<- Home <- Arhive <- Vol. 26, Issue 3, September 2018



Rom J Leg Med26(3)288-294(2018)
DOI:10.4323/rjlm.2018.288
© Romanian Society of Legal Medicine


Medico-legal implications of medical treatments and infection preventions missteps resulting in Clostridium difficile Infection

T. Olariu, C. Precup, I. Olariu, I. R. Toma, V. Toma , D. G. Negru, E. D. Popovici , L. Timis, C. F. Ifrim


Abstract: Introduction. Clostridium difficile infection (CDI) was previously considered a nosocomial infection associated with antibiotic exposure, but now is more present in the communities and is obviously associated with acid-suppressive therapies. CDIs are common both in hospitalized and ambulatory patients, in nursing homes residents, being initiated by antibiotics and acid-suppressive therapies. Material and methods. A retrospective chart review of medical records for all inpatients of Arad Clinical County Hospital aged over 18 years, positive for C. difficile toxin, from January 2016 through June 2018, (30 months) was performed, to determine risks factors involved in CDIs cases with exitus, starting from the hypothesis that death rates for CDIs patients are higher in those with Proton Pump Inhibitors (PPIs) and antibiotic associations regimens prior to disease onset. Results. There were 221 CDIs cases registered in this period. Death rate was 17,19. Death Odds Ratio was extremely high for those with CDIs complications (40,75), for residents of nursing homes (5,615), for those who had had previous hospital contacts (3,165) and for those with PPIs regimens. Death Relative Risks was double for the elderly compared to adults (2,177), and for hospital contacts patients versus others (2,301) PPIs raised this risk to 1,869 and being nursing homes residents to 3,8642. Nososcomials cases reached 57,46%; possible iatrogenic causes were found in 23,98 of cases. Conclusions. When a patient has host-related risk factors for CDI, clinical and iatrogenic procedures can add crucial elements for the development of a Clostridium difficile infection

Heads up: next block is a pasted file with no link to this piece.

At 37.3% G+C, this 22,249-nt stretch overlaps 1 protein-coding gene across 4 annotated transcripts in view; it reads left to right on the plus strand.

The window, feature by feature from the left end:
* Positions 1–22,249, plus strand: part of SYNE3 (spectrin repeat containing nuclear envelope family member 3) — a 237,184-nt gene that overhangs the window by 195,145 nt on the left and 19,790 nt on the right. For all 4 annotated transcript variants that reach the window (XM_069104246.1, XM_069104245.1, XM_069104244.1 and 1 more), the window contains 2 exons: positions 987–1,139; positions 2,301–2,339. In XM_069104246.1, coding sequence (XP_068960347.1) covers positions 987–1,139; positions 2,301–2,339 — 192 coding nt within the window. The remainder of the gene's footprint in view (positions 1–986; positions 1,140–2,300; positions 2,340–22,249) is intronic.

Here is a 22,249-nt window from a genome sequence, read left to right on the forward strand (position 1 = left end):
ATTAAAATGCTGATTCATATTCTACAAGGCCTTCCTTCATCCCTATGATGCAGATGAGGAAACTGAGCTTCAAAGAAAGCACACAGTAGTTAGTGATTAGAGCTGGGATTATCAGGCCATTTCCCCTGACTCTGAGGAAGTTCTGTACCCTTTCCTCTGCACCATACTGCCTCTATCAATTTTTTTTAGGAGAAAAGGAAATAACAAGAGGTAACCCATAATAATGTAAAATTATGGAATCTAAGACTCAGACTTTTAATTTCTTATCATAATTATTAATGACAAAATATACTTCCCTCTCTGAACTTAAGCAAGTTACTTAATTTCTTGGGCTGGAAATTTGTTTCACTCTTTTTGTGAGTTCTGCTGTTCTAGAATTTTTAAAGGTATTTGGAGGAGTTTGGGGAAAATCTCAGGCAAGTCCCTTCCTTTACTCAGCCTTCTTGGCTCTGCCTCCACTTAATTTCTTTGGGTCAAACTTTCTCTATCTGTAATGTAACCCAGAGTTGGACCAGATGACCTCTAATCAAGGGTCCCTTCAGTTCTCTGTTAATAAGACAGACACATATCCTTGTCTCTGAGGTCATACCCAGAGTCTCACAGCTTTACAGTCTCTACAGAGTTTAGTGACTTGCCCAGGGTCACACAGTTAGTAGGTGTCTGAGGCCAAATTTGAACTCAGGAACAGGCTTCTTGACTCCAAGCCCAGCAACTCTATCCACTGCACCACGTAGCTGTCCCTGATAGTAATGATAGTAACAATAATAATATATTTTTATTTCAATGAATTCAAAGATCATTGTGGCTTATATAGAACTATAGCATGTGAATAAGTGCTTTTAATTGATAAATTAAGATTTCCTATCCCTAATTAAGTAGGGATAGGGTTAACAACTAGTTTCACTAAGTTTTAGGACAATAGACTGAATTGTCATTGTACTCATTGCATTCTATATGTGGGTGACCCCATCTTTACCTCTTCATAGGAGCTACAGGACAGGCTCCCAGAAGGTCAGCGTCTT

Keywords: CDI, nosocomiality, Odds ratio



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